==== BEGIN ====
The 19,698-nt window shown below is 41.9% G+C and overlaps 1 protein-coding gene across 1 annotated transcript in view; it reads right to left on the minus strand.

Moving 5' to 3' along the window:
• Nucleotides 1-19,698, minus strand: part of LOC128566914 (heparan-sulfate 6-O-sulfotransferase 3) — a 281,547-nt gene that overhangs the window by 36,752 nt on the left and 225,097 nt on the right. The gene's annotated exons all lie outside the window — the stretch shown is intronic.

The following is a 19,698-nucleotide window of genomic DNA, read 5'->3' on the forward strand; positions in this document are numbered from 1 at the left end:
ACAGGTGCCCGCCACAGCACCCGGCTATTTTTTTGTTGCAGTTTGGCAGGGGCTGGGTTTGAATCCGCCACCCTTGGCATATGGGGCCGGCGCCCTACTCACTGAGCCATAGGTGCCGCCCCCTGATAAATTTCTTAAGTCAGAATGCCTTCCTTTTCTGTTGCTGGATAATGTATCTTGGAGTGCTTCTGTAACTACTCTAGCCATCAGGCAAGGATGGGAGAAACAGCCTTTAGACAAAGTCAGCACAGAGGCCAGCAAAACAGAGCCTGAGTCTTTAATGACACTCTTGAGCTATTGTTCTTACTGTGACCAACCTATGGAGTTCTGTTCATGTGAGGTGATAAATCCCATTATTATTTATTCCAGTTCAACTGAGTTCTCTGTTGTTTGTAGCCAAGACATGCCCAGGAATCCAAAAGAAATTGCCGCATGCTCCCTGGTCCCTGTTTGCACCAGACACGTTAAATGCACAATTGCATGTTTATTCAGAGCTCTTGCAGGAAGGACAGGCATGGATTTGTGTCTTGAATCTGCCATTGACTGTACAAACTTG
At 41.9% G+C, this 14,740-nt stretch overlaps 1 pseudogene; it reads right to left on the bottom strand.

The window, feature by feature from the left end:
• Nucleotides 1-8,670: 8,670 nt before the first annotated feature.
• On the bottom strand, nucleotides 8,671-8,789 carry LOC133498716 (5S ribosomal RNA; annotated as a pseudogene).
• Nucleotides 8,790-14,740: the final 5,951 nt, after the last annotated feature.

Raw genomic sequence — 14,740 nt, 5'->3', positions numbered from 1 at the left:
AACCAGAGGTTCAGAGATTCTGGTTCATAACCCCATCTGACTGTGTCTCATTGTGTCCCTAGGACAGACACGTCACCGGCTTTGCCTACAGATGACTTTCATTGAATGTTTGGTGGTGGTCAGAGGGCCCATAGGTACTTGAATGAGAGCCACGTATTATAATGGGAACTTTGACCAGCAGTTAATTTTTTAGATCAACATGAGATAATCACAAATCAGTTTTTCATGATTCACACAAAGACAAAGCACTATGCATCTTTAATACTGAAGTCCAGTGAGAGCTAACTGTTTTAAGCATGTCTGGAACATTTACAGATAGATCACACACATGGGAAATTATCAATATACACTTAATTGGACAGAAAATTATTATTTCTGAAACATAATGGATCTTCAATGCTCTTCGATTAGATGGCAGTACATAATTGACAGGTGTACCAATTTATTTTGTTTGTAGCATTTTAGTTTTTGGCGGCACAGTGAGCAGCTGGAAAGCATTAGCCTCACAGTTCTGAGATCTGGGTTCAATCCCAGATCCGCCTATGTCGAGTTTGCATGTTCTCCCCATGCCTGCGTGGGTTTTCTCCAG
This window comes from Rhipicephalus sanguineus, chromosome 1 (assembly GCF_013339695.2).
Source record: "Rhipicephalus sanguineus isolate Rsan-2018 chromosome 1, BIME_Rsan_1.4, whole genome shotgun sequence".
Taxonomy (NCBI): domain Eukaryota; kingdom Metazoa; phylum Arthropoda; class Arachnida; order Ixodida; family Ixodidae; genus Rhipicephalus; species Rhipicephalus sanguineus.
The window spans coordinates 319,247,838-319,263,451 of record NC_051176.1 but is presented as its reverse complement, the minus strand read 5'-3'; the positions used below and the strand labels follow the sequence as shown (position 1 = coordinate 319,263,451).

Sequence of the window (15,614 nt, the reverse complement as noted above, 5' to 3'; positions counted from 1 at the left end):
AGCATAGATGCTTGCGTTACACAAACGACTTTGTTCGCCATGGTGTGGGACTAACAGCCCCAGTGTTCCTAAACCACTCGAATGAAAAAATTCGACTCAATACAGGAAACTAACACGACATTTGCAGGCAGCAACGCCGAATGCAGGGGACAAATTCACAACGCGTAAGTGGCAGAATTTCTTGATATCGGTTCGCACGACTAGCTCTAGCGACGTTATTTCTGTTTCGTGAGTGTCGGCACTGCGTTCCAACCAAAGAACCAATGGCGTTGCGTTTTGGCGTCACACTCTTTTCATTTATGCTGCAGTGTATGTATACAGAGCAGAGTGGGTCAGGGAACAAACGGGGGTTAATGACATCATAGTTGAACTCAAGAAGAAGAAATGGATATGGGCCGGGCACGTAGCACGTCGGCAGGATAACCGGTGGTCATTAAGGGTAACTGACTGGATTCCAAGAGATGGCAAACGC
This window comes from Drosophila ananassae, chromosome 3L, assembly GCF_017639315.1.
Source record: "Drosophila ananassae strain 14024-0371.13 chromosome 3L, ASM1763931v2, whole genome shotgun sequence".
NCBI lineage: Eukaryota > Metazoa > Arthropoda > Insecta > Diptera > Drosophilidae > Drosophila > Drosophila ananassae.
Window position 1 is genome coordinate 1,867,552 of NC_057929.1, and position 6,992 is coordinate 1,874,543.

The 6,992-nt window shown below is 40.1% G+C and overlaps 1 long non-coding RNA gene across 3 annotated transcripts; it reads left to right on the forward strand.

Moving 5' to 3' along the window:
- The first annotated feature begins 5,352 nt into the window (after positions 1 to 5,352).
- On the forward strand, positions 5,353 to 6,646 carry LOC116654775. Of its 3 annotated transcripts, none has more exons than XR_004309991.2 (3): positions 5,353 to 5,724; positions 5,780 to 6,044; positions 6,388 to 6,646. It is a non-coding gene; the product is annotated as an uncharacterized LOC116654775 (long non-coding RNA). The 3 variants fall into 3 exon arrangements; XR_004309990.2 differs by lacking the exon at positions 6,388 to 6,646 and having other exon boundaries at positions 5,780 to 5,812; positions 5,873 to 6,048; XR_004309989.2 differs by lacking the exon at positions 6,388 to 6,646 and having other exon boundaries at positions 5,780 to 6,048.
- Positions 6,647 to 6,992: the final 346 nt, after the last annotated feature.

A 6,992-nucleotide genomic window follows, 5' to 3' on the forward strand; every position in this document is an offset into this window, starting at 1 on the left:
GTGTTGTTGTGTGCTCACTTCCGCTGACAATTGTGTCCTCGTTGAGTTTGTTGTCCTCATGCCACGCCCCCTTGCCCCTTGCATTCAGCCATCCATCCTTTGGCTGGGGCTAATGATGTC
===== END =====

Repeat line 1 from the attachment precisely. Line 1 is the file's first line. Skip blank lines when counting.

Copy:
The 19,698-nt window shown below is 41.9% G+C and overlaps 1 protein-coding gene across 1 annotated transcript in view; it reads right to left on the minus strand.